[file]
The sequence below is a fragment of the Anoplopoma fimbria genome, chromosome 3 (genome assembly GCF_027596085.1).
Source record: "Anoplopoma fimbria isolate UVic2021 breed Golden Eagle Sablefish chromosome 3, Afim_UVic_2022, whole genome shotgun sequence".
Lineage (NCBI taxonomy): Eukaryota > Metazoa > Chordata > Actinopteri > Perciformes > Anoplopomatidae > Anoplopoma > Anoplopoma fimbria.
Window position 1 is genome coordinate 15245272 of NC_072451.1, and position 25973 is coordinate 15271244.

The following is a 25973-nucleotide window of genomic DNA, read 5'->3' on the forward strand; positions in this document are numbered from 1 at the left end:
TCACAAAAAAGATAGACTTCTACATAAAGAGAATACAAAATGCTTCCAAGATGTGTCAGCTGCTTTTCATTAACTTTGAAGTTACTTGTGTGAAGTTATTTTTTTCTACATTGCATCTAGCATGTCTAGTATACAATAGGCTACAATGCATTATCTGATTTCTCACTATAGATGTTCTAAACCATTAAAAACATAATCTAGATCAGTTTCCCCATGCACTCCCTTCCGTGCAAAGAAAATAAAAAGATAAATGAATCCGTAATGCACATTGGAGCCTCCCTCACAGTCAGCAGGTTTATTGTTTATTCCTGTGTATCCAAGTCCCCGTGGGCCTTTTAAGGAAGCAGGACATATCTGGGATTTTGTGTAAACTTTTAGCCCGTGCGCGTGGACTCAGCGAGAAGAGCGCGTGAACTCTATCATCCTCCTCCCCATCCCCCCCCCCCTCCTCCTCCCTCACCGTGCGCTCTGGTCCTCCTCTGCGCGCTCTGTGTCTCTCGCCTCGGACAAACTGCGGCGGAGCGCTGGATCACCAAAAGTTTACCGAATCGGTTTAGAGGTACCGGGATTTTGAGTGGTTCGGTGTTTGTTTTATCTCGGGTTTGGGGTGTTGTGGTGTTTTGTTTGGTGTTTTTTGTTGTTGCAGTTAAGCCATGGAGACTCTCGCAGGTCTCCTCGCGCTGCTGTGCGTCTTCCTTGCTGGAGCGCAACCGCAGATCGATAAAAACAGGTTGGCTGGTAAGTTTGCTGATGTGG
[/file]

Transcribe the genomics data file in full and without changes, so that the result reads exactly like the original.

The sequence below is a fragment of the Anoplopoma fimbria genome, chromosome 3 (genome assembly GCF_027596085.1).
Source record: "Anoplopoma fimbria isolate UVic2021 breed Golden Eagle Sablefish chromosome 3, Afim_UVic_2022, whole genome shotgun sequence".
Lineage (NCBI taxonomy): Eukaryota > Metazoa > Chordata > Actinopteri > Perciformes > Anoplopomatidae > Anoplopoma > Anoplopoma fimbria.
Window position 1 is genome coordinate 15245272 of NC_072451.1, and position 25973 is coordinate 15271244.

The following is a 25973-nucleotide window of genomic DNA, read 5'->3' on the forward strand; positions in this document are numbered from 1 at the left end:
TCACAAAAAAGATAGACTTCTACATAAAGAGAATACAAAATGCTTCCAAGATGTGTCAGCTGCTTTTCATTAACTTTGAAGTTACTTGTGTGAAGTTATTTTTTTCTACATTGCATCTAGCATGTCTAGTATACAATAGGCTACAATGCATTATCTGATTTCTCACTATAGATGTTCTAAACCATTAAAAACATAATCTAGATCAGTTTCCCCATGCACTCCCTTCCGTGCAAAGAAAATAAAAAGATAAATGAATCCGTAATGCACATTGGAGCCTCCCTCACAGTCAGCAGGTTTATTGTTTATTCCTGTGTATCCAAGTCCCCGTGGGCCTTTTAAGGAAGCAGGACATATCTGGGATTTTGTGTAAACTTTTAGCCCGTGCGCGTGGACTCAGCGAGAAGAGCGCGTGAACTCTATCATCCTCCTCCCCATCCCCCCCCCCCTCCTCCTCCCTCACCGTGCGCTCTGGTCCTCCTCTGCGCGCTCTGTGTCTCTCGCCTCGGACAAACTGCGGCGGAGCGCTGGATCACCAAAAGTTTACCGAATCGGTTTAGAGGTACCGGGATTTTGAGTGGTTCGGTGTTTGTTTTATCTCGGGTTTGGGGTGTTGTGGTGTTTTGTTTGGTGTTTTTTGTTGTTGCAGTTAAGCCATGGAGACTCTCGCAGGTCTCCTCGCGCTGCTGTGCGTCTTCCTTGCTGGAGCGCAACCGCAGATCGATAAAAACAGGTTGGCTGGTAAGTTTGCTGATGTGG